Local Energy Rules is produced by myself and Maria McCoy with editing provided by audio engineer Drew Birschbach. Tune back into Local Energy Rules every two weeks to hear more powerful stories of communities taking on concentrated power to transform the energy system. Until next time, keep your energy local and thanks for listening.


An Information Gap Hinders the Growth of Small Solar

Thanks to the availability of small-scale, distributed solar systems, residents, businesses, and communities have become power players in the expansion of our electricity supply. Utilities, on the other hand, are not used to sharing the responsibility of electricity generation. Their data collection and grid management policies were not designed to facilitate the entry of competitors.

In ILSR’s 2021 Local Solar Developer Survey, most developers reported delays and unexpected costs when trying to connect their projects to the electric grid. Baca and Gahl argue that some of these problems come from data asymmetry — utilities hold all of the information about the grid and their customers.

It is hard for distributed energy advocates to measure the scale of the problem, since utilities do not report data on interconnection delays or why projects are abandoned. The National Renewable Energy Laboratory publishes some data on interconnection timelines, but our analysis is limited, as the data sample is small.

The U.S. Energy Information Administration (EIA), which broadly collects data on the U.S. energy system, has the authority to fill in some gaps.

SEIA and SI2’s Letter to the Energy Information Administration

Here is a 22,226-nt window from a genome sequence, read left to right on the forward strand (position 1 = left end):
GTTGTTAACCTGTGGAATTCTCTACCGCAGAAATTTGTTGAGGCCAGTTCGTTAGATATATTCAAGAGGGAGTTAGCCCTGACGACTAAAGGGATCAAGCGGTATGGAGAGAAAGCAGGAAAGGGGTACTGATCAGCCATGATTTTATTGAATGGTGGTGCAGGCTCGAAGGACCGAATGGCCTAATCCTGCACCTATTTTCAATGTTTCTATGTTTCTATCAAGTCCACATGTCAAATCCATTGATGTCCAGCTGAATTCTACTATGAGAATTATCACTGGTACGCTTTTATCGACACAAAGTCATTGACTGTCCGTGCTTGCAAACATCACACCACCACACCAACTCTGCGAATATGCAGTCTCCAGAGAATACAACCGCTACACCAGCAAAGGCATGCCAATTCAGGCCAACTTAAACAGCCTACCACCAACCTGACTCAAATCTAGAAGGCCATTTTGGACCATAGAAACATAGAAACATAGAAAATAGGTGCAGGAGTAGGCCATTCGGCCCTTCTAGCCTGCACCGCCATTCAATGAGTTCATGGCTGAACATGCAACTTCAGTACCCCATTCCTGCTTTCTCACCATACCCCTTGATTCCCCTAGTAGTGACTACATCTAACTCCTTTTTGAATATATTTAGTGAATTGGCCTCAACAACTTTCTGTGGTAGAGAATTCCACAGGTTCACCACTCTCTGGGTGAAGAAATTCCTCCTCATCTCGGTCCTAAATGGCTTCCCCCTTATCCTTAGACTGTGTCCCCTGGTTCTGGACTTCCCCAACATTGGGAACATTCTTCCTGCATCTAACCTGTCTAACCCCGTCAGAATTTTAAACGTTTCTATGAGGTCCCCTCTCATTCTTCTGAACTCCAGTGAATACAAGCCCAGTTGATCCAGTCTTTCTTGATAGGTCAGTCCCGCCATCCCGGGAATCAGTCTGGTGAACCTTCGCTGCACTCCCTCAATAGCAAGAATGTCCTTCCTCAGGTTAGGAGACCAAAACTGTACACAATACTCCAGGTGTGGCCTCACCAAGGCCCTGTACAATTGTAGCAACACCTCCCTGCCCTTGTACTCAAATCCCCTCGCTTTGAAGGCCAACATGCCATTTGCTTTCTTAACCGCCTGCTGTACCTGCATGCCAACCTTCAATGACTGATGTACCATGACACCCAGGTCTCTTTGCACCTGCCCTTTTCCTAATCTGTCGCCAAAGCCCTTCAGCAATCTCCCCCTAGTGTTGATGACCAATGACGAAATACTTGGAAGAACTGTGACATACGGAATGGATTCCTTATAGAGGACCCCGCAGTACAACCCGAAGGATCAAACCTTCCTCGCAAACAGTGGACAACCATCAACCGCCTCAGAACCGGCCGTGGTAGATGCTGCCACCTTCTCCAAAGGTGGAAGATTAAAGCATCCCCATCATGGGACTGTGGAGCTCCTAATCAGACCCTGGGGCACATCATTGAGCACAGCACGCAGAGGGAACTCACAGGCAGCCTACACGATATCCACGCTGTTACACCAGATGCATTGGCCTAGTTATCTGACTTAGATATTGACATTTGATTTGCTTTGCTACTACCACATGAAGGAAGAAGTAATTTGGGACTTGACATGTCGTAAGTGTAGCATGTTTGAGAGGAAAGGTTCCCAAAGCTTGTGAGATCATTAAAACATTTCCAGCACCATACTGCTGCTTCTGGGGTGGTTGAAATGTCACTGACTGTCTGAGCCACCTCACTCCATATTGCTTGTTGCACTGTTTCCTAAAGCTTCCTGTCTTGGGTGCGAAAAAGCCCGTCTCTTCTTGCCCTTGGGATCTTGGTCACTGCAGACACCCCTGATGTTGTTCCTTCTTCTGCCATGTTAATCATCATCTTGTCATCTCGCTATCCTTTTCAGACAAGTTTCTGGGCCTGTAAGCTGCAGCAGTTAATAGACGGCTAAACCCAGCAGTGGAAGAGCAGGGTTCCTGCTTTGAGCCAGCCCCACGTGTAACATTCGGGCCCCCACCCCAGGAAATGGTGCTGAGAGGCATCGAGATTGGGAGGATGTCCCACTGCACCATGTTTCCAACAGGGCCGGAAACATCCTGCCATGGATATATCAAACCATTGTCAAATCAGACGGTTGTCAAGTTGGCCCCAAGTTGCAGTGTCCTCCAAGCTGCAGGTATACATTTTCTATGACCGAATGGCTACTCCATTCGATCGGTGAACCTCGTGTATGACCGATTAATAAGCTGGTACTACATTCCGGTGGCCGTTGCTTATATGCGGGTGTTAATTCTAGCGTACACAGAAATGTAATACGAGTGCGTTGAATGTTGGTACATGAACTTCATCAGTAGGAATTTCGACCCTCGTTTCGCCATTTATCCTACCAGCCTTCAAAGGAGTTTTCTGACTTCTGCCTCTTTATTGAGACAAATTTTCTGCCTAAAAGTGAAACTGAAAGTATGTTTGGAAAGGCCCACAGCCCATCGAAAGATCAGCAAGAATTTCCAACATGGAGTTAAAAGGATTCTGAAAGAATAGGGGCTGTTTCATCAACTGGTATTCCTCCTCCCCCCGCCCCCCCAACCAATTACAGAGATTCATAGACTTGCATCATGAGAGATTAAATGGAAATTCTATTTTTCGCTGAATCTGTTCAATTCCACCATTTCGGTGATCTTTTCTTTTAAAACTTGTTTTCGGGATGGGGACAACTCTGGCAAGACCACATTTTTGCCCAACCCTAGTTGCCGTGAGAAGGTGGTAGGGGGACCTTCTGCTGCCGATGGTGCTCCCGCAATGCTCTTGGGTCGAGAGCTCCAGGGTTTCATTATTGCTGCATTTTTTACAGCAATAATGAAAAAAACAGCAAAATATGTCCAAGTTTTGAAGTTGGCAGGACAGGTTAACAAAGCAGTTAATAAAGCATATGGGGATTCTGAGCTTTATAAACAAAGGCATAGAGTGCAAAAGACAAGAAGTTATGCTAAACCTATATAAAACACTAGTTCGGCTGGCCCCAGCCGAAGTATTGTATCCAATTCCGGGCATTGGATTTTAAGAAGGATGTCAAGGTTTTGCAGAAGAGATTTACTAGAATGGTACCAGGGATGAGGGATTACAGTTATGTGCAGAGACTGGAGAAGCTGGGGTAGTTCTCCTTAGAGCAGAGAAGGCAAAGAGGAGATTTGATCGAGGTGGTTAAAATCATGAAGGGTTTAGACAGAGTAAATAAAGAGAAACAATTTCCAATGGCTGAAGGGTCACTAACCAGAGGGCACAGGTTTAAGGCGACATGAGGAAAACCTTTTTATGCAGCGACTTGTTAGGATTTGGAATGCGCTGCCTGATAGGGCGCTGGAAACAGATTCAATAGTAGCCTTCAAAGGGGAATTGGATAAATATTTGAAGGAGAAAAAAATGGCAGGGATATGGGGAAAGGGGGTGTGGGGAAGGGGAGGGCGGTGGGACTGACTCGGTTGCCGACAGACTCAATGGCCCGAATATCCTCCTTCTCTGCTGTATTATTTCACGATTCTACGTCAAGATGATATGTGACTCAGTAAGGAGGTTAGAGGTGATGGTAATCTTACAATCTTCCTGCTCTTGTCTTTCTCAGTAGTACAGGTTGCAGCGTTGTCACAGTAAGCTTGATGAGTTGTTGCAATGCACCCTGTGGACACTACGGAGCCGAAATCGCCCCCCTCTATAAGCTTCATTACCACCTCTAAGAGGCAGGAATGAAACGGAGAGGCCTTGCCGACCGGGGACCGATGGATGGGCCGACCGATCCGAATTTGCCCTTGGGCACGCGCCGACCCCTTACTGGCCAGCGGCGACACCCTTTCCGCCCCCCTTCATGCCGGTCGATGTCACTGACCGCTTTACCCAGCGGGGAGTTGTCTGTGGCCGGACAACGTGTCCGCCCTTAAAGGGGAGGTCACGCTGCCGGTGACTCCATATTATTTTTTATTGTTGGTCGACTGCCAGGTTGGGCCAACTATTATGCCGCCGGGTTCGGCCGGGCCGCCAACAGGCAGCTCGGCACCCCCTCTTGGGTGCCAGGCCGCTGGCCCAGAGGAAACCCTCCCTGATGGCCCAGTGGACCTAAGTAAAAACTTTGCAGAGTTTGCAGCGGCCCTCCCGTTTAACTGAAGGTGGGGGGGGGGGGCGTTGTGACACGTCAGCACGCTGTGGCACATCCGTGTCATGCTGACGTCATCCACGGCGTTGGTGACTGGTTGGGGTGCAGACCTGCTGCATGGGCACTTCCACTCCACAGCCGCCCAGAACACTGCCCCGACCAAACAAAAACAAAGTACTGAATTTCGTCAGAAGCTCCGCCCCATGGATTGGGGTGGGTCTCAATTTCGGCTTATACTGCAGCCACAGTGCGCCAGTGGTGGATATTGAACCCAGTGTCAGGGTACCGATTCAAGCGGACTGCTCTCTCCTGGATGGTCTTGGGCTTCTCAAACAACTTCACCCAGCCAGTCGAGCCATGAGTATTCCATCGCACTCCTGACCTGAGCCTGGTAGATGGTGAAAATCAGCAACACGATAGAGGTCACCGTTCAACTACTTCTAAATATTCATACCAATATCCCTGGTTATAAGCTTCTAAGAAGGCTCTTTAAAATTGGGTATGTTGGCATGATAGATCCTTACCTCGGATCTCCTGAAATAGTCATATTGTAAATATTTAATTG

The Solar Energy Industries Association and the Solar and Storage Industries Institute have asked the U.S. Energy Information Administration to collect better data in their Electric Power and Renewable Electricity surveys. In particular, they asked for more information about interconnection delays, abandoned projects, customer disconnections for nonpayment, grid transmission capacity, and solar manufacturing.

We thought starting with better data that the Energy Information Administration collects would be foundational to ultimately reforming some broken processes.

— David Gahl

If they had greater access to information about the grid and its hosting capacity, third party solar and storage developers could even support utilities by plugging into the electric grid where additional capacity is needed.

If we only have one gatekeeper that has the ability to see this data and look for solutions, we’re not gonna find as many solutions as if everyone can do that.

— Justin Baca

Although the EIA pushed back on some of their requests, Baca and Gahl do expect some changes to the survey — which the EIA will finalize in the coming months.

Episode Notes

See these resources for more behind the story:

For concrete examples of how towns and cities can take action toward gaining more control over their clean energy future, explore ILSR’s Community Power Toolkit.

Explore local and state policies and programs that help advance clean energy goals across the country, using ILSR’s interactive Community Power Map.

This is the 177th episode of Local Energy Rules, an ILSR podcast with Energy Democracy Director John Farrell, which shares stories of communities taking on concentrated power to transform the energy system.

Local Energy Rules is Produced by ILSR’s John Farrell and Maria McCoy. Audio engineering by Drew Birschbach.

This article originally posted at For timely updates, follow John Farrell on Twitter, our energy work on Facebook, or sign up to get the Energy Democracy weekly update.

Featured Photo Credit: BlackRockSolar via Flickr (CC BY 2.0)

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Maria McCoy

Maria McCoy is a Researcher with the Energy Democracy Initiative. In this role, she contributes to blog posts, podcasts, video content, and interactive features.